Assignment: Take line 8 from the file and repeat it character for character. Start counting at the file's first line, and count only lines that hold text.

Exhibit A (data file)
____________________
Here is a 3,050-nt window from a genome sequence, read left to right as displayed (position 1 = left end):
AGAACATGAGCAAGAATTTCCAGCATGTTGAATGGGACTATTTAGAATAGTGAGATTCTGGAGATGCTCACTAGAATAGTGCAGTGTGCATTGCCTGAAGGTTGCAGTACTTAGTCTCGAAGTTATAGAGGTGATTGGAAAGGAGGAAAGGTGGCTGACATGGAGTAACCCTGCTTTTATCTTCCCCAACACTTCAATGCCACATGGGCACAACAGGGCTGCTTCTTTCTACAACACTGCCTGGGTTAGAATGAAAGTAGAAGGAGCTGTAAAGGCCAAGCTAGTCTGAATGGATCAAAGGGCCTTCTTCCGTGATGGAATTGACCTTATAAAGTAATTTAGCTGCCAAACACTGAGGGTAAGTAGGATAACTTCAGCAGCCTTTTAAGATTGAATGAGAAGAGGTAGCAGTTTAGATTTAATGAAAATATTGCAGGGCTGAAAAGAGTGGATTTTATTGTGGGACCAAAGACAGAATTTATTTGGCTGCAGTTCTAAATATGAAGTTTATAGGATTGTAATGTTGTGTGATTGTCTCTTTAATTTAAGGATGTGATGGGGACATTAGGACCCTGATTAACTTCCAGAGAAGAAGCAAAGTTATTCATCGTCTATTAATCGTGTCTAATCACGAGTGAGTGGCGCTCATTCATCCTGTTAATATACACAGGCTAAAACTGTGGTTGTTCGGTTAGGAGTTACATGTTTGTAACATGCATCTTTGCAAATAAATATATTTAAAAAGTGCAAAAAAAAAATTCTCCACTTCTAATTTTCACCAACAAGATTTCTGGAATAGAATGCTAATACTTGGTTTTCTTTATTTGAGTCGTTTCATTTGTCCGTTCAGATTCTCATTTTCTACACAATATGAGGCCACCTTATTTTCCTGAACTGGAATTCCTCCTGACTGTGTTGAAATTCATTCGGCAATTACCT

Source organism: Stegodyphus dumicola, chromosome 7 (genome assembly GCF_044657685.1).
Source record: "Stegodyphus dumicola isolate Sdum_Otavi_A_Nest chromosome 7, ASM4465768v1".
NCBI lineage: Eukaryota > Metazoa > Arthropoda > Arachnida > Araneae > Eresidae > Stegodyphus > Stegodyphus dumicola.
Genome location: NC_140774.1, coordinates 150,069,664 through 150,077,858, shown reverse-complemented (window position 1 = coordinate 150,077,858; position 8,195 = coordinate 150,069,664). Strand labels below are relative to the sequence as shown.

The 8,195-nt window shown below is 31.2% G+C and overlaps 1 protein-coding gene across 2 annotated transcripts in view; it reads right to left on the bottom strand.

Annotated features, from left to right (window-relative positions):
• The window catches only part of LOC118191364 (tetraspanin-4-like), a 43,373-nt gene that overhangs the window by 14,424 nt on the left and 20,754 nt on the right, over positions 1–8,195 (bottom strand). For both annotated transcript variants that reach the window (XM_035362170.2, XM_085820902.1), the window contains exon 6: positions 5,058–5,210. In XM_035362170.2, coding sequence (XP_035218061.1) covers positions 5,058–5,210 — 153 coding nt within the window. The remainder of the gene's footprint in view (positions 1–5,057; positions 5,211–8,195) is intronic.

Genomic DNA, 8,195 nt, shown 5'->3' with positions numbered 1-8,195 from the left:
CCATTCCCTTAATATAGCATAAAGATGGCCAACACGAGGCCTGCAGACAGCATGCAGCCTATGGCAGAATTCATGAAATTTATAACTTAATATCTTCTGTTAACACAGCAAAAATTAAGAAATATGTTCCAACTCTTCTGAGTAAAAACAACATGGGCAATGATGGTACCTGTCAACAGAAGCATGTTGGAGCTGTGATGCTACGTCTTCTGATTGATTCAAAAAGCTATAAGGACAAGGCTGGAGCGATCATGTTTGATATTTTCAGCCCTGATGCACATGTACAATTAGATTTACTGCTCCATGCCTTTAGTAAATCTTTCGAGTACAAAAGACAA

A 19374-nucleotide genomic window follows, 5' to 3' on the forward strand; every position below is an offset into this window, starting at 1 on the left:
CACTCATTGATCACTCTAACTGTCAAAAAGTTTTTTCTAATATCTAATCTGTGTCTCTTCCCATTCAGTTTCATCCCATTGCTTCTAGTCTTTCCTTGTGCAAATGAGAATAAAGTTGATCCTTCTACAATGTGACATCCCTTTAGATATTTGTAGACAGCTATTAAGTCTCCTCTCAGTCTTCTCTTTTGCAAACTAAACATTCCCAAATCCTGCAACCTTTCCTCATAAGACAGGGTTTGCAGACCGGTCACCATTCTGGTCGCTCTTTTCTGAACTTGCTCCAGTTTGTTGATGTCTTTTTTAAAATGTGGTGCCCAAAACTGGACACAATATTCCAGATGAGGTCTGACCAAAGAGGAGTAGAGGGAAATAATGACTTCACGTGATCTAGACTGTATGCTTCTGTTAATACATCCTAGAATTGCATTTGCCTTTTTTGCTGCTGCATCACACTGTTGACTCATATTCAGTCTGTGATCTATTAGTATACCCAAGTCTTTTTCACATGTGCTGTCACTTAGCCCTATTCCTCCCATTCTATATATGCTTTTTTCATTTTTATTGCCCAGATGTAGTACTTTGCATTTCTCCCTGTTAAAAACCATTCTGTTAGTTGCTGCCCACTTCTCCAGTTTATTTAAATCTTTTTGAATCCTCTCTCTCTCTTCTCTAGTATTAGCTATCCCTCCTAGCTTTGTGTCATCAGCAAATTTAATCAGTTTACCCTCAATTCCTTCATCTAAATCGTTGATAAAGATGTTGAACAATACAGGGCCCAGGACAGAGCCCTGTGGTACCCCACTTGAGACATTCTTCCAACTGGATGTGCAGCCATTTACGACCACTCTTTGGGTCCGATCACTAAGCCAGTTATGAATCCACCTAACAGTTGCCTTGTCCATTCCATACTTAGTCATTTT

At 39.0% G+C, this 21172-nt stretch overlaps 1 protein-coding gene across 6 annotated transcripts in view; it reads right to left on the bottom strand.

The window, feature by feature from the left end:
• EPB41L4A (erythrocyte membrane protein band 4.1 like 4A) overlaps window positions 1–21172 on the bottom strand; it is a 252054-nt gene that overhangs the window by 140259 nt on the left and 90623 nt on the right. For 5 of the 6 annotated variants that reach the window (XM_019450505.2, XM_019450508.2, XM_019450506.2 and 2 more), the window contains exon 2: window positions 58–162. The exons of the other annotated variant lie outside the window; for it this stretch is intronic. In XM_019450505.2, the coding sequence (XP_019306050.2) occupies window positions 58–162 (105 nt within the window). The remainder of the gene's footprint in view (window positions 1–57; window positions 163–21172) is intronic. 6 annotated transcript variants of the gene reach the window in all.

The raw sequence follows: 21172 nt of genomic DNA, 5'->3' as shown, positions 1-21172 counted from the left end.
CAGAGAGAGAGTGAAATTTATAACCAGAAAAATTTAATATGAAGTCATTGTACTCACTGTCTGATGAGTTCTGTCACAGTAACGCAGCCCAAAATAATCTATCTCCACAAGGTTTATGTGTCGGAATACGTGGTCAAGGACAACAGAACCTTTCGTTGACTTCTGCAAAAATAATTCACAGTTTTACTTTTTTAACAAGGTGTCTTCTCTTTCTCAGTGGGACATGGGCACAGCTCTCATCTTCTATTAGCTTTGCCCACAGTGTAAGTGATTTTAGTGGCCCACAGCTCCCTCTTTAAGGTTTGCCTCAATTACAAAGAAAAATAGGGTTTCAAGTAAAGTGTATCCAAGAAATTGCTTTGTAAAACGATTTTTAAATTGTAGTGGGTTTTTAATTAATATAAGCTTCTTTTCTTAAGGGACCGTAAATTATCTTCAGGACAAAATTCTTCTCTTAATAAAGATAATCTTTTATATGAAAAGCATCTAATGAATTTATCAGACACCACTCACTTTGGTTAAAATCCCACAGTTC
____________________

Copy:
Annotated features, from left to right (window-relative positions):